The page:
Giannini v. Carden

Annotate this Case

286 Pa. Superior Ct. 450 (1981)

429 A.2d 24

Michael GIANNINI, Sr., Linda Giannini, and David and Michael Giannini, Jr., Appellants v. James CARDEN, and Michael Giannini, Sr.

Superior Court of Pennsylvania.

Argued January 5, 1981.

Filed April 24, 1981.

*451 Joseph Mellace, Philadelphia, for appellants.

Charles W. Craven, Philadelphia, for Carden.

E.J. McKechnie, Jr., Philadelphia, for Giannini, Sr.

*452 Before PRICE, WIEAND and HOFFMAN, JJ.

WIEAND, Judge:

In this appeal, it is contended that the trial court erred when it entered a pre-trial summary judgment on the grounds that appellants' personal injury claims did not fall within any exception to the No-Fault Motor Vehicle Insurance Act's abolishment of tort liability. We disagree and affirm the judgment entered by the trial court.

Michael Giannini, Sr. and Linda Giannini commenced an action in trespass on behalf of themselves and their minor children to recover damages from James Carden for personal injuries sustained in a motor vehicle accident occurring in February, 1977. Pre-trial depositions, taken on October 26, 1978, disclosed that appellants' son, Michael Giannini, Jr., had sustained a bump on the head which allegedly caused headaches for an indeterminate period of time. His medical care included emergency hospital care, which cost $53.50, and approximately twelve office visits to a physician at a cost of $12.00 per visit. The depositions also disclosed that the other child, David Giannini, had recovered from minor injuries after incurring expenses of $25.00 for emergency hospital care and $72.00 for approximately six office visits to a physician.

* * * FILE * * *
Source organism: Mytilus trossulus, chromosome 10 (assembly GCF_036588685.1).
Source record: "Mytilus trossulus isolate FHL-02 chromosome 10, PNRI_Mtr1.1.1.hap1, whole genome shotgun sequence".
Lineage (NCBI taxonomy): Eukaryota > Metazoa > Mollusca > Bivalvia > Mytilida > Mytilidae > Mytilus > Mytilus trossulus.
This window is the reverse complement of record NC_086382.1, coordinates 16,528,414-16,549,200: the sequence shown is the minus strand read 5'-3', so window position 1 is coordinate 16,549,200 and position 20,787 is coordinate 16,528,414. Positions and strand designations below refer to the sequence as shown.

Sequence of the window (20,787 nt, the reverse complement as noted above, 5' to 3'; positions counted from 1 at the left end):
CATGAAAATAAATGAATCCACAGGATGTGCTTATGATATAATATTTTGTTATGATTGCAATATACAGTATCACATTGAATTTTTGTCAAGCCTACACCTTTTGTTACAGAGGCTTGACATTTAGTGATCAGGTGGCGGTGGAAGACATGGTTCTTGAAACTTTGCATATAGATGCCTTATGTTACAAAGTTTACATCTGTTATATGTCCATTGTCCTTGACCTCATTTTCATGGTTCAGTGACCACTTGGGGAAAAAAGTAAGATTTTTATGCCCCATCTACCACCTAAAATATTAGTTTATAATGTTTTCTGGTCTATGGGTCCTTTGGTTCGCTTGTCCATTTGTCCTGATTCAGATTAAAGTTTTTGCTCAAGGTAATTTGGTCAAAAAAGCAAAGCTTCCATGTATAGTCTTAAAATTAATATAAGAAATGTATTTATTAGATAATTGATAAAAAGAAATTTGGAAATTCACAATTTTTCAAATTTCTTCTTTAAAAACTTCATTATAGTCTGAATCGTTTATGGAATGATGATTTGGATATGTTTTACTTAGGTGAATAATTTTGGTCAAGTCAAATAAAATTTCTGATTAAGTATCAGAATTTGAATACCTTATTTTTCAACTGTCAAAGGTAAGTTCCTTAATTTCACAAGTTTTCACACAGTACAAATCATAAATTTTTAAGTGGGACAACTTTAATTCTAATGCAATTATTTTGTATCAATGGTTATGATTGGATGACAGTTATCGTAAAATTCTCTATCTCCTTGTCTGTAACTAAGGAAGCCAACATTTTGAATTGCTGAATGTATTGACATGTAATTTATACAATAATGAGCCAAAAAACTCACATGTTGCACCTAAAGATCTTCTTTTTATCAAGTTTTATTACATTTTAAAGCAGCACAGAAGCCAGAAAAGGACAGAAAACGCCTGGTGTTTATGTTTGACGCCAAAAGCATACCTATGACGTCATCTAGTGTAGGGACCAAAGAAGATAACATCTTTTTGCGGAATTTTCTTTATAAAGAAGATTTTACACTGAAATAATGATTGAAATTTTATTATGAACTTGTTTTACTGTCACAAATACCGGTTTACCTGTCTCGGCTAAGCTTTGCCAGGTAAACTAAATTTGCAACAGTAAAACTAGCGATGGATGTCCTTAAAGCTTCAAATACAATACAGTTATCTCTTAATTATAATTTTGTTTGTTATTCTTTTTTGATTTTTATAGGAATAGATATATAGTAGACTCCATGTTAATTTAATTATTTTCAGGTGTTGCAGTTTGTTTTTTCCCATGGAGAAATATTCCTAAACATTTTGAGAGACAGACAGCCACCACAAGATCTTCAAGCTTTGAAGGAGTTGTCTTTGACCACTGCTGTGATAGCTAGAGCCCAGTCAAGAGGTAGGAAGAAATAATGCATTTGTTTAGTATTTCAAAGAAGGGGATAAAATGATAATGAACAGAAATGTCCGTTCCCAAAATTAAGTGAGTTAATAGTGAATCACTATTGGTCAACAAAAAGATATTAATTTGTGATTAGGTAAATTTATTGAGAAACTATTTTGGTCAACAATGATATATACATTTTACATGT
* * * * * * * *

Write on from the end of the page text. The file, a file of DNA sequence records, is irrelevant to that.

On April 17, 1979, Carden filed a set of requests for admissions which asked the Gianninis to admit that the children had not been examined by a physician after October 1, 1978, that they had not been prevented by their injuries from engaging in their usual and daily activities for a period of sixty days, and that the totals of the medical expenses incurred on their behalf did not in the case of either child exceed $750.00. Giannini filed no answers to Carden's request for admissions.

On the basis of this record, Carden filed a motion for summary judgment with respect to those counts of the complaint which alleged causes of action in trespass for injuries sustained by the children. The Gianninis filed an answer denying that Carden was entitled to a summary *453 judgment. Their answer was not accompanied by affidavits or factual averments demonstrating that the No-Fault threshold had been met or that a trespass action could otherwise be maintained for such injuries. The trial court, therefore, granted Carden's motion and dismissed the claims filed on behalf of the minor children.[1]

The Pennsylvania No-Fault Motor Vehicle Insurance Act of July 19, 1974, P.L. 489, in section 301[2] abolishes tort liability with respect to injury arising out of the maintenance or use of a motor vehicle except if the accident results in: